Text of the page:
Encephalartos senticosus is a quick-growing, glossy dark green giant cycad for your ornamental garden. This frost-hardy cycad prefers subtropical to warm climates and, as in many cycad species, it appreciates being planted in well-drained soil in sunny and partial shade areas. The species was previously included under E. lebomboensis, and was only separated in 1996 as a species on its own by Piet Vorster. It is also closely related to E. natalensis.
Encephalartos senticosus is a quick-growing cycad, up to 4 m high and with a stem of about 300 mm in diameter. The stem is covered by remains of leaf bases, and has a woolly crown. The leaves are of medium size, about 1.1–1.8 m long, rigid and straight to somewhat arched and glossy dark green. The rachis (the axis of the leaf) is yellow and the leaflets are smaller in size towards the base of the leaf. They are hard, narrowly ovate and toothed, with the apices forming spines. The cones are 3–4 per stem, usually appearing in December. The male cones are narrowly ovoid, orange to orange-yellow, on short stalks up to 100 mm, and covered by tawny, felt-like hair. They shed the pollen in April and May. The female cones are ovoid and pale to bright yellow. The exposed surface of the cone scales is smooth and raised pyramidally. The cones disintegrate spontaneously from September to October, each yielding 280–590 bright red seeds.
||Female Encephalartos senticosus with cone
In the last 60 years, vast numbers of Encephalartos senticosus have been removed from their natural habitat, primarily for landscaping purposes. According to Raimondo et al. (2009), Encephalartos senticosus is regarded as Vulnerable (VU). This is the category used when the best available evidence indicates that the plant meets any of the five IUCN criteria for Vulnerable. Therefore it is probably facing a high risk of extinction in the wild.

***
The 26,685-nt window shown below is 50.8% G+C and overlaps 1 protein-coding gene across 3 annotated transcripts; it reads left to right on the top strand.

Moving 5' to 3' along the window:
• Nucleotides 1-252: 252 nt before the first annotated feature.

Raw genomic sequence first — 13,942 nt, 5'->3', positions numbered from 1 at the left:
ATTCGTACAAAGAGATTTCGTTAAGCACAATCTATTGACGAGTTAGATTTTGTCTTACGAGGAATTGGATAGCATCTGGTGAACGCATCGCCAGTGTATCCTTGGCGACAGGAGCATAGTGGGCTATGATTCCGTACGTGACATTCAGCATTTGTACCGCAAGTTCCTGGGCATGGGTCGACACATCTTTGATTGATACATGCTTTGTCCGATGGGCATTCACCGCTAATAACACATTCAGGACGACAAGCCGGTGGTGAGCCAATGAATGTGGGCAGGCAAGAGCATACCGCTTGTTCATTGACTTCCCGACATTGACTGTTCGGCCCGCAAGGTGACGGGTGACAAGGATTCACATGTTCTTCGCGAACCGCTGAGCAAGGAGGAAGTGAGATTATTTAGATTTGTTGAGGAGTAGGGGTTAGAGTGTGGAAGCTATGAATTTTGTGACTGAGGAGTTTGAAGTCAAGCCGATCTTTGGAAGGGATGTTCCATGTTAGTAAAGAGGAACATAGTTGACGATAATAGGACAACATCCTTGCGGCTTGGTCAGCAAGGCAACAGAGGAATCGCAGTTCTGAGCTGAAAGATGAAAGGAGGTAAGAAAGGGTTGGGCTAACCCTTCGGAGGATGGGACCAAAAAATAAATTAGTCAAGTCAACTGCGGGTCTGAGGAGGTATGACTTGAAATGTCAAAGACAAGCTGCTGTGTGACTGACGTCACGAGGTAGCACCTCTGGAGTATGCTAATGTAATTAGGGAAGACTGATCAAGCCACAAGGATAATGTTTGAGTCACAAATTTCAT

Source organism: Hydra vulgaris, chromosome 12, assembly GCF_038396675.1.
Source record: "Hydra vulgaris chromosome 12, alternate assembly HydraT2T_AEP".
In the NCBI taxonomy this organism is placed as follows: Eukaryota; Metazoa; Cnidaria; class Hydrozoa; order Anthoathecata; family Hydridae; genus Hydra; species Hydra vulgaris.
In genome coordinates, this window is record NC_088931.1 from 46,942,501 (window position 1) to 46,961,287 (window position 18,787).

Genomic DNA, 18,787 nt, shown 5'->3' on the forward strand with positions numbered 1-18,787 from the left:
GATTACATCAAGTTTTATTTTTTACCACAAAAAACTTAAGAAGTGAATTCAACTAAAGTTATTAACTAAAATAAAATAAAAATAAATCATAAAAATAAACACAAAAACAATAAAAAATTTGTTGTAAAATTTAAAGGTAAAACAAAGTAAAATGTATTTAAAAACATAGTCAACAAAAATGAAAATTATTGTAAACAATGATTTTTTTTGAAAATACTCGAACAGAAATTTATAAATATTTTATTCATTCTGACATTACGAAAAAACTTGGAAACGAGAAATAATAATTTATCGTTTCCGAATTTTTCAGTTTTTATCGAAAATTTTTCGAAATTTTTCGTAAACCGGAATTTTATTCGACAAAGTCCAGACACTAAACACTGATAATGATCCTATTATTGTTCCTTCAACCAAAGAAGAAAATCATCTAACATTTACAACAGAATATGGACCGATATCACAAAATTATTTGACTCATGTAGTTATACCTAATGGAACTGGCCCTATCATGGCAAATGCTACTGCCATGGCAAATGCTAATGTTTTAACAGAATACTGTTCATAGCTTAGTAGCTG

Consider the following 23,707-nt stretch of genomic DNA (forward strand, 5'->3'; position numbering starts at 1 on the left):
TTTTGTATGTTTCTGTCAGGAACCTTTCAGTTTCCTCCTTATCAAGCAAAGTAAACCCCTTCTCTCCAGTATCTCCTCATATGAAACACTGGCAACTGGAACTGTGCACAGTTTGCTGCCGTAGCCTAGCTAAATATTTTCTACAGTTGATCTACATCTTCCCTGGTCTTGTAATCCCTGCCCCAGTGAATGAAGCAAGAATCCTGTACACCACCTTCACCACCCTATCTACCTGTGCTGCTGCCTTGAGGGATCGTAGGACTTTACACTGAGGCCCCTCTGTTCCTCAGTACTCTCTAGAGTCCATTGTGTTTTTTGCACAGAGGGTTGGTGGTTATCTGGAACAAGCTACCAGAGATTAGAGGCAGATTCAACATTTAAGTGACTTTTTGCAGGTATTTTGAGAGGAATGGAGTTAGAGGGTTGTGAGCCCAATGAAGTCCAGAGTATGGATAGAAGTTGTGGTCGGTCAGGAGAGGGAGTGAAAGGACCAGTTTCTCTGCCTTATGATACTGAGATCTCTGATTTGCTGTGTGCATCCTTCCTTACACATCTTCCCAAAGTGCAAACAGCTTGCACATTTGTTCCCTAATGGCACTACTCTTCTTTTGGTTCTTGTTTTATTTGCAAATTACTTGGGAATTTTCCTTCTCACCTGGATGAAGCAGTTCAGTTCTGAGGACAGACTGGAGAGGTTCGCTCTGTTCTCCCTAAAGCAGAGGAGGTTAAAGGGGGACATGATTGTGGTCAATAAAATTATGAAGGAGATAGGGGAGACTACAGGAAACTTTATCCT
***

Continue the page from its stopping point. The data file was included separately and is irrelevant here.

Distribution and habitat
Encephalartos senticosus has a well-defined range, scattered along the summit of the Lebombo Mountain range from south of the Jozini Dam in KwaZulu-Natal, northwards to a few kilometers north of Siteki in Swaziland. It grows on very dry and sunny cliffs, also on gentle slopes, between boulders and within shrub clumps, at altitudes of 400–800 m above sea level.
Derivation of name and historical aspects
The name of the genus Encephalartos was derived from a Greek word for “bread in head” and refers to the floury, starchy material in the trunk of some species used traditionally as food. The specific name senticosus means “spiny” and refers to the plant's leaves.
E. senticosus for many years was confused with Encephalartos lebomboensis, until 1996 when Vorster separated the two species. The two species can be differentiated by their cones. The male cones of Encephalartos senticosus are woolly while those of E. lebomboensis 's are never woolly; the female cones of E. senticosus have a rough, outer surface while the female cones of E. lebomboensis are smooth on the outside.
Pollination of this cycad in its natural habitat is effected by insects, carrying pollen from one plant to another. The fleshy male cone does not elongate much prior to pollen shedding, and it yields little pollen, which sticks together in balls when attempts are made to sieve it. Pollination takes place in late April and early May, and seeds are released in October. Seeds are dispersed by birds, baboons, monkeys, rodents and bats, as they forage on the fleshy pulp which drops off the seed.
Uses and cultural aspects
Encephalartos senticosus is generally grown as an ornamental plant in gardens.
Growing Encephalartos senticosus
Encephalartos senticosus grows relatively easily in a home garden and is frost resistant. The species prefers subtropical and warm temperate regions. Give it a well drained soil in full sun or partial shade. Keep seedlings in shade much longer than those of the closely-related species E. lebomboensis (Mananga form). In suitable conditions E. senticosus grows very rapidly, reaching an appreciable size within 5–10 years. Seeds germinate about one year after having been released. E. senticosus also makes a good container decoration plant.
Permits are needed to possess cycads. Please contact your provincial nature conservation authority for details.
References and further reading
- Boon, R. 2010. Pooley's Trees of eastern South Africa: A complete guide, edn 2. Flora & Fauna Publication Trust. Durban.
- Claassen, I. 2000. Focus on Encephalartos senticosus P.Vorster. Encephalartos 63: 4–10.
- Grobbelaar, N. 2002. Cycads with special reference to the southern African species. Author, Pretoria. 281–283.
- Jones, D.L. 1993. Cycads of the world : Ancient plants in today's landscape. Reed, New South Wales.
- Raimondo, D., Von Staden, L., Foden, W., Victor, J.E., Helme, N.A., Turner, R.C., Kamundi, D.A. & Manyama, P.A. (eds). 2009. Red List of South African Plants 2009. Strelitzia 25. South African National Biodiversity Institute, Pretoria.
- Vorster, P. 1996. Encephalartos senticosus (Zamiaceae): a new species from Northern KwaZulu-Natal and Swaziland. South African Journal of Botany 62(2):76–79.
M. S. Mothogoane
National Herbarium, Pretoria